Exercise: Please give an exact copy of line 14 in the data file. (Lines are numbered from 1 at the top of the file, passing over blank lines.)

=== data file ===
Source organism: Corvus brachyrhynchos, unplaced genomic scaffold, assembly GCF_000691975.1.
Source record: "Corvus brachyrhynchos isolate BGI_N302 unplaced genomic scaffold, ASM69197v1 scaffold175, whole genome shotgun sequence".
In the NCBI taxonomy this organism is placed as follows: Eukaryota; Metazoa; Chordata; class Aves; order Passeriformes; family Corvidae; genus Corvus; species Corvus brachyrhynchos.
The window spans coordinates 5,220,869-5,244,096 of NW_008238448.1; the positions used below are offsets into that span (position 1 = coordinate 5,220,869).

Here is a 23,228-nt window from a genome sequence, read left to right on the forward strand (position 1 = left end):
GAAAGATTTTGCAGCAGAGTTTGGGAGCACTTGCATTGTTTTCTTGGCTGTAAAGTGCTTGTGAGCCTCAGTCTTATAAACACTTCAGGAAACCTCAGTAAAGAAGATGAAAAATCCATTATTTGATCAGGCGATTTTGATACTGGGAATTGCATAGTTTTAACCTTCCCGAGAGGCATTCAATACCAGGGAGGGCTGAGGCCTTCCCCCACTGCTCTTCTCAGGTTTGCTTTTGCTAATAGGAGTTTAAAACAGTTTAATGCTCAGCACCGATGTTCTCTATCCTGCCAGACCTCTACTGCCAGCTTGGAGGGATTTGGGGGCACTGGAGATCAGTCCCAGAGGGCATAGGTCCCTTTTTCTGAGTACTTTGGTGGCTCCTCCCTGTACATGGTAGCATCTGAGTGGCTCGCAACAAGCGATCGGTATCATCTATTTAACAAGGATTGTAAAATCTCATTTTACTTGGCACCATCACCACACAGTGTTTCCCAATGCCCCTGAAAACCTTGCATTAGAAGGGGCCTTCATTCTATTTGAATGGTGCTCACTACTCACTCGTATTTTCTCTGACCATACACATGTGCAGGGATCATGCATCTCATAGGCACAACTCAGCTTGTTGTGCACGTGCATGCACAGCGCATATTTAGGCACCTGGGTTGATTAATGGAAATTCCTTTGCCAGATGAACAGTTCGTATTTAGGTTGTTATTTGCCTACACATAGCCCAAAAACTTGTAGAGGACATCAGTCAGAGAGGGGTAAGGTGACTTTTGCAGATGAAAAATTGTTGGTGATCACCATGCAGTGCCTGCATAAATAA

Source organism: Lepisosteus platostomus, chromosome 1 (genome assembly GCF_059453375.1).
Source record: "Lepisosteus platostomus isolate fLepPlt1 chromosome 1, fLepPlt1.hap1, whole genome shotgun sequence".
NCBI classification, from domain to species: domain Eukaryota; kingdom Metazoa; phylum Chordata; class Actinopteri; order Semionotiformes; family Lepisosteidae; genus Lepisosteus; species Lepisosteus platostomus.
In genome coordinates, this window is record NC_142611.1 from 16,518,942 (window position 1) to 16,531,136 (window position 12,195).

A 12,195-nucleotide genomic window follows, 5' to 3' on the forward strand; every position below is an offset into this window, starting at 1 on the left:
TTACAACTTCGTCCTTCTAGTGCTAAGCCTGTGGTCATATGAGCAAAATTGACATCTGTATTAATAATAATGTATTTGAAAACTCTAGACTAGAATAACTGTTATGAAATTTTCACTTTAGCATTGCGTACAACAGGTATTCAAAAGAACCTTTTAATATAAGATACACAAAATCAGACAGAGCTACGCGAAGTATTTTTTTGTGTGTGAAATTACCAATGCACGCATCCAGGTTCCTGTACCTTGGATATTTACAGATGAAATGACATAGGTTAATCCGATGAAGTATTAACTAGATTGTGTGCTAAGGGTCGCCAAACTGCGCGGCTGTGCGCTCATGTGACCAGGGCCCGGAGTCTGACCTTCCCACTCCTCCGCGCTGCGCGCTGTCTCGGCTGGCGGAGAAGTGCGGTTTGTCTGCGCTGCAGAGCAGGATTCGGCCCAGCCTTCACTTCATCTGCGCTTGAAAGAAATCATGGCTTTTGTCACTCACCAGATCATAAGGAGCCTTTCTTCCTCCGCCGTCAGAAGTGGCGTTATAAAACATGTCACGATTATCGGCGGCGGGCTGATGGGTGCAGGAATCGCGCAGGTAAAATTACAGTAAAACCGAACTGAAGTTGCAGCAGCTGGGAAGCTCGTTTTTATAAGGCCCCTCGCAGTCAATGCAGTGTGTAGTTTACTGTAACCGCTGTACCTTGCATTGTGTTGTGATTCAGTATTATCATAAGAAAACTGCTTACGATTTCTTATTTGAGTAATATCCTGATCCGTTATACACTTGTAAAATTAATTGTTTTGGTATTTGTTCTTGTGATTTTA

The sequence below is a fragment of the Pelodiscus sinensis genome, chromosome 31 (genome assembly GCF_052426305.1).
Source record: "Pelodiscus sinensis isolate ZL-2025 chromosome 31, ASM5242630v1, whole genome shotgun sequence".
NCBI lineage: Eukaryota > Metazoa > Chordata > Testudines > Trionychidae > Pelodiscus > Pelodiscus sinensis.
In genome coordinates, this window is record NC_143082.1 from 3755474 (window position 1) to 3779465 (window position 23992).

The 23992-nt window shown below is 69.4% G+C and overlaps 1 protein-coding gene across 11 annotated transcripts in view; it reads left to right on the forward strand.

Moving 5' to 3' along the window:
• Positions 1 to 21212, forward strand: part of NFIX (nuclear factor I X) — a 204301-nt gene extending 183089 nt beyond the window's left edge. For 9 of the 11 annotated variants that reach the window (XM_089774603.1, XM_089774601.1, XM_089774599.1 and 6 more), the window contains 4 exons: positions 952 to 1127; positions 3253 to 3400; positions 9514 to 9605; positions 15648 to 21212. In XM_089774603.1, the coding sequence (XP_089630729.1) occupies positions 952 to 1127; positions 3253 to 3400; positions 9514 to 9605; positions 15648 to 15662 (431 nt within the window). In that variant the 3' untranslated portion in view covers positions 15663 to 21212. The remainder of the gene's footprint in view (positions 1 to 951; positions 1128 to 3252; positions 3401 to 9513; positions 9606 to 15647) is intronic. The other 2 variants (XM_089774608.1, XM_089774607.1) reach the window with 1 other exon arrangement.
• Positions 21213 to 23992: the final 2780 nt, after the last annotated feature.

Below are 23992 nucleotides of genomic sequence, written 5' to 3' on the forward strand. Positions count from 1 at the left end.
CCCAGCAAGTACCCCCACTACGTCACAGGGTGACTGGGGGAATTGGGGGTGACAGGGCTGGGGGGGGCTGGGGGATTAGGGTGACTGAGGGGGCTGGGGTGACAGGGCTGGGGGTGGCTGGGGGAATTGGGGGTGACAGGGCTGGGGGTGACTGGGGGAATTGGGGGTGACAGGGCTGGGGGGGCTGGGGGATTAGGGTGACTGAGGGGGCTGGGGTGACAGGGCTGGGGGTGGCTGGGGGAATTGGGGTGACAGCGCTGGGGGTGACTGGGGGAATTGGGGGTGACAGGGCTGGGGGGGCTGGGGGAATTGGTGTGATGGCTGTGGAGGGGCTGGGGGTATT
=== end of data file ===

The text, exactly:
Source record: "Pelodiscus sinensis isolate ZL-2025 chromosome 31, ASM5242630v1, whole genome shotgun sequence".